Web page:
Recording television signals in the 1920’s? Surely technology was nowhere near ready for recording a video signal back then? Wasn’t it Ampex that achieved it in the late 1950’s? Not to belittle Ampex Corporation’s major achievement, the Scottish inventor, John Logie Baird, did in fact succeed in becoming the first to record television in 1927. This was only a year after being lauded as the first person to demonstrate television. However, no-one said anything about Baird being able to play the pictures back! So how did a mere inventor with little resources steal this ‘first’ from major corporate industry – by 30 years? Recording the television signal in the 1920s was much simpler than you might at first think. With only 30 lines per picture (television frame), the highest frequency present was low enough to be audible. The video signal could therefore be recorded as an audio signal onto disc.
Baird did more than create a ‘first’ on paper. Some of those disc recordings still survive. Until this restoration, attention had been focused elsewhere as the discs had defied attempts to replay recognisable pictures from them. Baird himself never did publicly demonstrate video playback of the discs, most likely because he failed to overcome the problems.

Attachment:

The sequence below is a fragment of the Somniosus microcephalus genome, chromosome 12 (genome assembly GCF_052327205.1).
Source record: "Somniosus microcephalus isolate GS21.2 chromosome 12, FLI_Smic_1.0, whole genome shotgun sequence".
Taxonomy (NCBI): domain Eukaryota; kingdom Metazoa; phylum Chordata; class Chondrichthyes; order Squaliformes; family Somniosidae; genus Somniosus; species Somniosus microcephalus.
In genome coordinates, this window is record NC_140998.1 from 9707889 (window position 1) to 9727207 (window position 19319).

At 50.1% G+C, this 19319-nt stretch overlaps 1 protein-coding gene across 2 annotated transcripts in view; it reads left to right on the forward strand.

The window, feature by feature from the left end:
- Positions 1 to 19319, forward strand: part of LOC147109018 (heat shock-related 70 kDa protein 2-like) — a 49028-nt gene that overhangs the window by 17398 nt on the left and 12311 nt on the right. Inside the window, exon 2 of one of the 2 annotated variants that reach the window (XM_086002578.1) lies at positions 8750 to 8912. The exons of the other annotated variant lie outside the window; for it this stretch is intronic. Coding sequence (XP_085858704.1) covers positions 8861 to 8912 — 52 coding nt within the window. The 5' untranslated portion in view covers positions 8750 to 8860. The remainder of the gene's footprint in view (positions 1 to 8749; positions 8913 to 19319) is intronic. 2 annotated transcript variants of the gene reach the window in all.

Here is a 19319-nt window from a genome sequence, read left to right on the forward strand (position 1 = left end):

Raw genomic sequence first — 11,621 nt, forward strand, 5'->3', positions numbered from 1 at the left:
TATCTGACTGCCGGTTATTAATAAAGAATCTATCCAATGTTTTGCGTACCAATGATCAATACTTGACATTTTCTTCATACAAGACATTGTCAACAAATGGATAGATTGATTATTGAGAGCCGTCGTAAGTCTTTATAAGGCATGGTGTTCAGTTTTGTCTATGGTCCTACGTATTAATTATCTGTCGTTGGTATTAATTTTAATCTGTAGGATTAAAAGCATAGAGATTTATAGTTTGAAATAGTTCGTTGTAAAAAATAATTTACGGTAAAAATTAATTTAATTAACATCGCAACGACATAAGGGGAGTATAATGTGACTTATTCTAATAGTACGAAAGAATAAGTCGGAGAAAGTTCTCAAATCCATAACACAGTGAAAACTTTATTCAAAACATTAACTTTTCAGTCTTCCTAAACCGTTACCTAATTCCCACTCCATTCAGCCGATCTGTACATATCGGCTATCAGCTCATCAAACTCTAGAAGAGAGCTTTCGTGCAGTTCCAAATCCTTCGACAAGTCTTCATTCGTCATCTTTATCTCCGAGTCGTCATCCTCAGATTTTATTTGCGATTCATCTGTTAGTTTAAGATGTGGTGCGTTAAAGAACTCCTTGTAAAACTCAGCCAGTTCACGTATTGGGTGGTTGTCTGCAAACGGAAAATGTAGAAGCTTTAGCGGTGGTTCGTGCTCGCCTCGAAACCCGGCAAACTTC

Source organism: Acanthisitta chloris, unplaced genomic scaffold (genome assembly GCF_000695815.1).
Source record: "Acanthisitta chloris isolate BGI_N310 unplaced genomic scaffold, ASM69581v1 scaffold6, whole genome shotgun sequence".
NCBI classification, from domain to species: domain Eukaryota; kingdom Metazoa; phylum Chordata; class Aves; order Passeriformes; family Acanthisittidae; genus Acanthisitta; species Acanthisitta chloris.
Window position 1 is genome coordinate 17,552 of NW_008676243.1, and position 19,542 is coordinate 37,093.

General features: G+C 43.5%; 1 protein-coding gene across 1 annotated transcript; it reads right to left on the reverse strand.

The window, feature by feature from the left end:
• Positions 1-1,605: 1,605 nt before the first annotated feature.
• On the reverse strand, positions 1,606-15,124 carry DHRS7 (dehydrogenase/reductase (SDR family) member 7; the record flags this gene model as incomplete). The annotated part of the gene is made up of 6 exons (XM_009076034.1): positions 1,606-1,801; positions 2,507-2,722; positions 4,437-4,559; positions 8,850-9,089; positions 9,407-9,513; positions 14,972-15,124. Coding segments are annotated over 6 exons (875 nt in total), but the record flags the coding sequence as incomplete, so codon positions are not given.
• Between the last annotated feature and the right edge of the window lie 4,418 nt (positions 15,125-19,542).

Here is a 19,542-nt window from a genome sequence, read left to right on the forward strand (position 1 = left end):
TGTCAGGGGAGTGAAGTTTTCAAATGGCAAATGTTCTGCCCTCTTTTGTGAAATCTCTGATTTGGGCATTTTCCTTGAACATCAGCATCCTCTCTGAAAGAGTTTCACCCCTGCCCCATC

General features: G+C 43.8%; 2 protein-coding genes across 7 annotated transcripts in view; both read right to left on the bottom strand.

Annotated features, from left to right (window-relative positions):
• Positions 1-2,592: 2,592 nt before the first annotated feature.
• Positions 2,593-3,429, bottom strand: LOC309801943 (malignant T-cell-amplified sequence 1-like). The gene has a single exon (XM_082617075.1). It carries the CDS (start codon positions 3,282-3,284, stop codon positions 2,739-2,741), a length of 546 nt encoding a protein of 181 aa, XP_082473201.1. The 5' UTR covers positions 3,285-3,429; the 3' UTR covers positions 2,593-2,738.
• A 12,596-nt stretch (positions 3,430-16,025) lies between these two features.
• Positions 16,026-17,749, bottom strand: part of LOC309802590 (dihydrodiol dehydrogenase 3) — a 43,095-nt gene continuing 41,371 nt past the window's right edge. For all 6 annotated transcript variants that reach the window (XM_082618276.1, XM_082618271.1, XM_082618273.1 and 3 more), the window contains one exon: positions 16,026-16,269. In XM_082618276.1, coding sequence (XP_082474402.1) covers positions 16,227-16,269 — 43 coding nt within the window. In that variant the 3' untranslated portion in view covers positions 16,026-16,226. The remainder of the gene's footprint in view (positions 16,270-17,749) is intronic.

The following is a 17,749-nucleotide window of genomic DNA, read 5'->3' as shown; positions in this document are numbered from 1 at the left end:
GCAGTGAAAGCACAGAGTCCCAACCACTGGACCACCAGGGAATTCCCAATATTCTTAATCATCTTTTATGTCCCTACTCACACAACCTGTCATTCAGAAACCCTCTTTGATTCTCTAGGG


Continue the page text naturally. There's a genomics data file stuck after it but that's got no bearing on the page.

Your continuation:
It looks like the ‘Phonovision’ recordings weren’t attempts by Baird to create historic documents of television’s development – that’s one way of seeing them today. They were only a byproduct of Baird’s attempts to make the ‘Phonovisor’ – the combined disc playback and display device that would allow ‘Phonovision’ discs to be played back with perfect synchronisation. If it had been successful, the ‘Phonovisor’ would have been the first and by far the cheapest television video disc player and combined display ever built. To do that though, Baird and his fledgling team in late 1927 had to get a means of recording the discs so that they would play back with a stable picture. By March 1928, the last of the surviving ‘Phonovision’ discs managed to get close by having fully synchronised images but with residual serious problems.
Now, the fairly rudimentary software I used in the 1980s and 90s allows us to see the images and understand them for the first time. The limitations of the discs makes the recovered imagery fall far short of the original studio quality. We cannot therefore say how good or how bad the 30-line system was, based on the quality or content of these experimental images. Through what is almost an archaeological dig, we can now understand and appreciate not just the pictures but how the recordings were made and what problems Baird encountered in trying to achieve a practical method for video recording.
Most of the restoration work has focused on uncovering the early recordings made by Baird. These are among the most significant in television’s early history and as such have attracted the greatest analysis. The following pages outline the results of that work.